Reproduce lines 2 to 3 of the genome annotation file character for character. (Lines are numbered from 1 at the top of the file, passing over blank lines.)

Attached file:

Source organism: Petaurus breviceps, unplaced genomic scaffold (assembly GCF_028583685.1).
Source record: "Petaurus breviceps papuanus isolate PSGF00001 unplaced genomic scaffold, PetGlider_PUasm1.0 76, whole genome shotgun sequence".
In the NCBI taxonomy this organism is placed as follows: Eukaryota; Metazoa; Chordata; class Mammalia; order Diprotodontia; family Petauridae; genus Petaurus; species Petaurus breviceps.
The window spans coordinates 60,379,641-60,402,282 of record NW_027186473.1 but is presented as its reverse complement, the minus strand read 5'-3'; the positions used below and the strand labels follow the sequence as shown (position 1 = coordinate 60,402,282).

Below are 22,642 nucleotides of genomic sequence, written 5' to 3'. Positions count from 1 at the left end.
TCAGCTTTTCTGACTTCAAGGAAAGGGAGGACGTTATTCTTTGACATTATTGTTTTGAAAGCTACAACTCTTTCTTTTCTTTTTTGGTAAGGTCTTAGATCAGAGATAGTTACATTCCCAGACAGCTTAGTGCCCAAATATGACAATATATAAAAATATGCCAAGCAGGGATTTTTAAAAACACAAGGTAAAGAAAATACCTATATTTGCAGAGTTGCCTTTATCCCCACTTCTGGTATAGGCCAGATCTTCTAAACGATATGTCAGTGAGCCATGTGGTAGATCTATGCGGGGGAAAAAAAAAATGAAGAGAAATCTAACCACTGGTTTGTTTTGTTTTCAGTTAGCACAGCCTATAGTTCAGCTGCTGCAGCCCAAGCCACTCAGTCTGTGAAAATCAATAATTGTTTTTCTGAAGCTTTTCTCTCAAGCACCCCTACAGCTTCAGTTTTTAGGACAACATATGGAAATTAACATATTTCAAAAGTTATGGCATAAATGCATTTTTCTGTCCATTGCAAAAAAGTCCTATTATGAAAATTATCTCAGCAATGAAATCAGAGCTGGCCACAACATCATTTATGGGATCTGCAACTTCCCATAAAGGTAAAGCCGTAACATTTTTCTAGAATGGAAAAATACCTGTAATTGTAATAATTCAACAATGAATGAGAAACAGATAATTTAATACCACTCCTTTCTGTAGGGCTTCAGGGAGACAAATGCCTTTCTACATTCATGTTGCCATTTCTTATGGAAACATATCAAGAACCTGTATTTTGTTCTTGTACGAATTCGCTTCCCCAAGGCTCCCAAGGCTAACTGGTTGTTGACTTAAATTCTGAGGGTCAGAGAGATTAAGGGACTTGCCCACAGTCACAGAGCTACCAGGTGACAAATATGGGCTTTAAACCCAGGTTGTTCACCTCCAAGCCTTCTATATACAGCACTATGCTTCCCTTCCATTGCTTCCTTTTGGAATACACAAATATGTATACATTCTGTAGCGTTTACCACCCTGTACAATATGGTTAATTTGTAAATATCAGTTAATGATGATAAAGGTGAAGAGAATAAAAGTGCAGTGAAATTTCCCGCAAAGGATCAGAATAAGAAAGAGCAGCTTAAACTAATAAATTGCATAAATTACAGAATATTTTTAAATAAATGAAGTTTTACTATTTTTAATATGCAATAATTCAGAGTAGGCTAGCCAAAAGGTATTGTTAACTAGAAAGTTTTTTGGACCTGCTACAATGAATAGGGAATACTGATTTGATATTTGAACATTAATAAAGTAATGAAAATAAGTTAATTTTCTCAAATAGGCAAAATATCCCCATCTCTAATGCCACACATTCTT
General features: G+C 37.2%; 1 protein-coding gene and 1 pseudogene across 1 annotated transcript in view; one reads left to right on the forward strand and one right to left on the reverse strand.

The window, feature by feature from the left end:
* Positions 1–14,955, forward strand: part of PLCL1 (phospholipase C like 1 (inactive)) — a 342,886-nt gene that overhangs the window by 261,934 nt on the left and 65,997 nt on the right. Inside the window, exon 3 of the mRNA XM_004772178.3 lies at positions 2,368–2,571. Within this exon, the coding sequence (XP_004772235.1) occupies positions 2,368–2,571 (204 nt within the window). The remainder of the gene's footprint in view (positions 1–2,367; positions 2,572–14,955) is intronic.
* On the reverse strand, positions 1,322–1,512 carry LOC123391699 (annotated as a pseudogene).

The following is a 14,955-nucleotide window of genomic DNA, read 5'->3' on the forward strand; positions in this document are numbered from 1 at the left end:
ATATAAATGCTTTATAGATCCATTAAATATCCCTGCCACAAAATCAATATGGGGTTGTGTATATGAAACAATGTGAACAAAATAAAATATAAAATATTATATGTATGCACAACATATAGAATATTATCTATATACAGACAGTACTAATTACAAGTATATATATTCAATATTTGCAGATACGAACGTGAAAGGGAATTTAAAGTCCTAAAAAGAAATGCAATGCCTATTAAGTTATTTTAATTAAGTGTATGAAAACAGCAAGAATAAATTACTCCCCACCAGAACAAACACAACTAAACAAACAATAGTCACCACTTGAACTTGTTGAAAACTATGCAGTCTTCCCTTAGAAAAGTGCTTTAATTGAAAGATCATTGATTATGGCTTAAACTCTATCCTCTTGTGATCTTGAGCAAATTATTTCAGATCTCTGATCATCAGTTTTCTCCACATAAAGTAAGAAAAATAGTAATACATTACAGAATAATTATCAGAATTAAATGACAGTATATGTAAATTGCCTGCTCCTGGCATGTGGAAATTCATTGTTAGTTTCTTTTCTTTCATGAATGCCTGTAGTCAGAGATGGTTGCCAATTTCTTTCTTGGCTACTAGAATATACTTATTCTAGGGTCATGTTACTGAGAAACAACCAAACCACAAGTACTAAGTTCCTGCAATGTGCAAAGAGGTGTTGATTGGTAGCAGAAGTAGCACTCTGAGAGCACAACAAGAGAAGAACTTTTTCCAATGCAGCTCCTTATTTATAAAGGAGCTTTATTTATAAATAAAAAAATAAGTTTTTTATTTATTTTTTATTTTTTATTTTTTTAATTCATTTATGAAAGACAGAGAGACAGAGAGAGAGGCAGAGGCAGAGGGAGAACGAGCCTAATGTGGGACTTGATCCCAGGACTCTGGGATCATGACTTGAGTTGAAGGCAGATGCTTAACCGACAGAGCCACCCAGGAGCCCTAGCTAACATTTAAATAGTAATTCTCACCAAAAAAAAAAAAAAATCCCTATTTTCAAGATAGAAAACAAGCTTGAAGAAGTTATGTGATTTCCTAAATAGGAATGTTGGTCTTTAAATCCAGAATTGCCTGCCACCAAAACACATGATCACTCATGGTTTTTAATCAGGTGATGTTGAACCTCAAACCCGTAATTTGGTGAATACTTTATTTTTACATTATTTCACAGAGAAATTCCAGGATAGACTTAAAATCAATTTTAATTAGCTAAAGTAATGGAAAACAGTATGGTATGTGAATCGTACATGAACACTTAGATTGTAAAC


Source record: "Petaurus breviceps papuanus isolate PSGF00001 unplaced genomic scaffold, PetGlider_PUasm1.0 76, whole genome shotgun sequence".
In the NCBI taxonomy this organism is placed as follows: Eukaryota; Metazoa; Chordata; class Mammalia; order Diprotodontia; family Petauridae; genus Petaurus; species Petaurus breviceps.